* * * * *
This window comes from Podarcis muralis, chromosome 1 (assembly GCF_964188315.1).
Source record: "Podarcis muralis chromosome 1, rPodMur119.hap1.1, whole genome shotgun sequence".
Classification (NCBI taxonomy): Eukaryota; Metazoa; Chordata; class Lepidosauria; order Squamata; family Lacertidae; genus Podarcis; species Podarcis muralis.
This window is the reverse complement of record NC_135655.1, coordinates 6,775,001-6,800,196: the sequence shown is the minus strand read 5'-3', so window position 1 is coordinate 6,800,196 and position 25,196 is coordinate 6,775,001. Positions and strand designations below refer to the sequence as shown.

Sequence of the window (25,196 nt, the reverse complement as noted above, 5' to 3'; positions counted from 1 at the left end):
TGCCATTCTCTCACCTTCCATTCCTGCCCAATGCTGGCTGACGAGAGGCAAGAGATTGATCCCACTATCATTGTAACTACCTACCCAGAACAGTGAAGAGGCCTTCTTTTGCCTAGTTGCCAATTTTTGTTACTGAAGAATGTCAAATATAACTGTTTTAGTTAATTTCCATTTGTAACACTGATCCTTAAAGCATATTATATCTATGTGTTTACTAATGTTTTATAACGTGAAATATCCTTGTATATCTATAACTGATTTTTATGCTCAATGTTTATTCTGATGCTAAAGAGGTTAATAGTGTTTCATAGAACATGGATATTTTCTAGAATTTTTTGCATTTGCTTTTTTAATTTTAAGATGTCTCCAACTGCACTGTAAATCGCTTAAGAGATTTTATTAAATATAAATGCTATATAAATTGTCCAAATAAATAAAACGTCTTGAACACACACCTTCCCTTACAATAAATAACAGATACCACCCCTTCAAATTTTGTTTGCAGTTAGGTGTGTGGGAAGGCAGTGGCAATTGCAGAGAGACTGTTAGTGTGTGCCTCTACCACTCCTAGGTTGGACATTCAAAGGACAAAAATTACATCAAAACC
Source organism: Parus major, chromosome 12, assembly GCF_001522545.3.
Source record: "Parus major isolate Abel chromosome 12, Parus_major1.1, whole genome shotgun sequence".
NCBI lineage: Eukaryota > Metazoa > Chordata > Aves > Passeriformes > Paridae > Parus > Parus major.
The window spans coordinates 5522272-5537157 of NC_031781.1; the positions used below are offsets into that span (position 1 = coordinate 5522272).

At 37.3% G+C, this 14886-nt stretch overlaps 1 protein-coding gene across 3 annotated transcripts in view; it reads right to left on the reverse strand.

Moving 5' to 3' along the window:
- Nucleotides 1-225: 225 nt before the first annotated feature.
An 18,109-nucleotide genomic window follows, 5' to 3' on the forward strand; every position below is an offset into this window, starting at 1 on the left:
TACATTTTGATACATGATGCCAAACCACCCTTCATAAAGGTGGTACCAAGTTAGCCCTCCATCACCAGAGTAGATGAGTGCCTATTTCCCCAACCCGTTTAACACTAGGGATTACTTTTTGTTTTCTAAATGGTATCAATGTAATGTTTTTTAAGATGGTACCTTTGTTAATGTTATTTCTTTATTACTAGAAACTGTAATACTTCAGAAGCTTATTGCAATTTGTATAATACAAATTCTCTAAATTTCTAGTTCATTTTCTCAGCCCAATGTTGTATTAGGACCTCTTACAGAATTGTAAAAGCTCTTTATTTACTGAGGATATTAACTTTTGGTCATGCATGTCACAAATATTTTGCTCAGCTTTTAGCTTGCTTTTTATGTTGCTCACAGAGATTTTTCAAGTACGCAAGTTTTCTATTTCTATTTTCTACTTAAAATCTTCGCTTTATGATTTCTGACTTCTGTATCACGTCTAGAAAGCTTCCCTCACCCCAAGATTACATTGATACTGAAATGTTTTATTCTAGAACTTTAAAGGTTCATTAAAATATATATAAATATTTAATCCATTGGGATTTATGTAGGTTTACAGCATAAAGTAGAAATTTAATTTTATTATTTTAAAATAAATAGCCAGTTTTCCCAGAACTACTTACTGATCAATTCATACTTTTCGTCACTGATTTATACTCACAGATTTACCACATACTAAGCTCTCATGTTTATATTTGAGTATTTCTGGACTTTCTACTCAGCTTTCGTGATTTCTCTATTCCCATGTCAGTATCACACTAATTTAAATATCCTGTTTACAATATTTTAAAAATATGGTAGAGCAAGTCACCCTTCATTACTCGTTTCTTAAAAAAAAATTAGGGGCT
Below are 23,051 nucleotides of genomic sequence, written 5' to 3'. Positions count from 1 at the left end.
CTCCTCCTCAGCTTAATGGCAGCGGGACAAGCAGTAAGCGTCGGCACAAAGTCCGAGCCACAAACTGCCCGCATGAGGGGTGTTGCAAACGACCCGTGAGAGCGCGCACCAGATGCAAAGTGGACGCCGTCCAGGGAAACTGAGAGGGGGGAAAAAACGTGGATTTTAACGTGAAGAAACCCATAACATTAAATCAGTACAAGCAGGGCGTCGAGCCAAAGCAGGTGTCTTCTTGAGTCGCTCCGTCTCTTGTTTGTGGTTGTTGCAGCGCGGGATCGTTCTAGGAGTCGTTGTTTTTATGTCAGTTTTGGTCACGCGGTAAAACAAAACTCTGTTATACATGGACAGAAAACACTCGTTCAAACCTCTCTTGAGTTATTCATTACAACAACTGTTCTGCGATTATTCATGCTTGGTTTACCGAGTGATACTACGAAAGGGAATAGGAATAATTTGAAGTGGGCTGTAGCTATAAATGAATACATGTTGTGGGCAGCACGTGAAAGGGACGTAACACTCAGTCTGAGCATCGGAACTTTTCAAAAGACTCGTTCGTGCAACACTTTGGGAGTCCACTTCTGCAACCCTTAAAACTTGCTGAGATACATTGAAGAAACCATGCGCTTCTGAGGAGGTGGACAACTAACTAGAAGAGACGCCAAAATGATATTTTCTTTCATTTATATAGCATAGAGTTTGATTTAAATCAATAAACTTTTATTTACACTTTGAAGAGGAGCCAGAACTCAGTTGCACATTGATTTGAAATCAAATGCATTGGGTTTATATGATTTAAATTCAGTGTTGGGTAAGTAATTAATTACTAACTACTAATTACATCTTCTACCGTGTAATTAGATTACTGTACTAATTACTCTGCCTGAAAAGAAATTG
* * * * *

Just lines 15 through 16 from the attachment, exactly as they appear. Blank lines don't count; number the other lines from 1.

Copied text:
TACATTTTGATACATGATGCCAAACCACCCTTCATAAAGGTGGTACCAAGTTAGCCCTCCATCACCAGAGTAGATGAGTGCCTATTTCCCCAACCCGTTTAACACTAGGGATTACTTTTTGTTTTCTAAATGGTATCAATGTAATGTTTTTTAAGATGGTACCTTTGTTAATGTTATTTCTTTATTACTAGAAACTGTAATACTTCAGAAGCTTATTGCAATTTGTATAATACAAATTCTCTAAATTTCTAGTTCATTTTCTCAGCCCAATGTTGTATTAGGACCTCTTACAGAATTGTAAAAGCTCTTTATTTACTGAGGATATTAACTTTTGGTCATGCATGTCACAAATATTTTGCTCAGCTTTTAGCTTGCTTTTTATGTTGCTCACAGAGATTTTTCAAGTACGCAAGTTTTCTATTTCTATTTTCTACTTAAAATCTTCGCTTTATGATTTCTGACTTCTGTATCACGTCTAGAAAGCTTCCCTCACCCCAAGATTACATTGATACTGAAATGTTTTATTCTAGAACTTTAAAGGTTCATTAAAATATATATAAATATTTAATCCATTGGGATTTATGTAGGTTTACAGCATAAAGTAGAAATTTAATTTTATTATTTTAAAATAAATAGCCAGTTTTCCCAGAACTACTTACTGATCAATTCATACTTTTCGTCACTGATTTATACTCACAGATTTACCACATACTAAGCTCTCATGTTTATATTTGAGTATTTCTGGACTTTCTACTCAGCTTTCGTGATTTCTCTATTCCCATGTCAGTATCACACTAATTTAAATATCCTGTTTACAATATTTTAAAAATATGGTAGAGCAAGTCACCCTTCATTACTCGTTTCTTAAAAAAAAATTAGGGGCT
Below are 23,051 nucleotides of genomic sequence, written 5' to 3'. Positions count from 1 at the left end.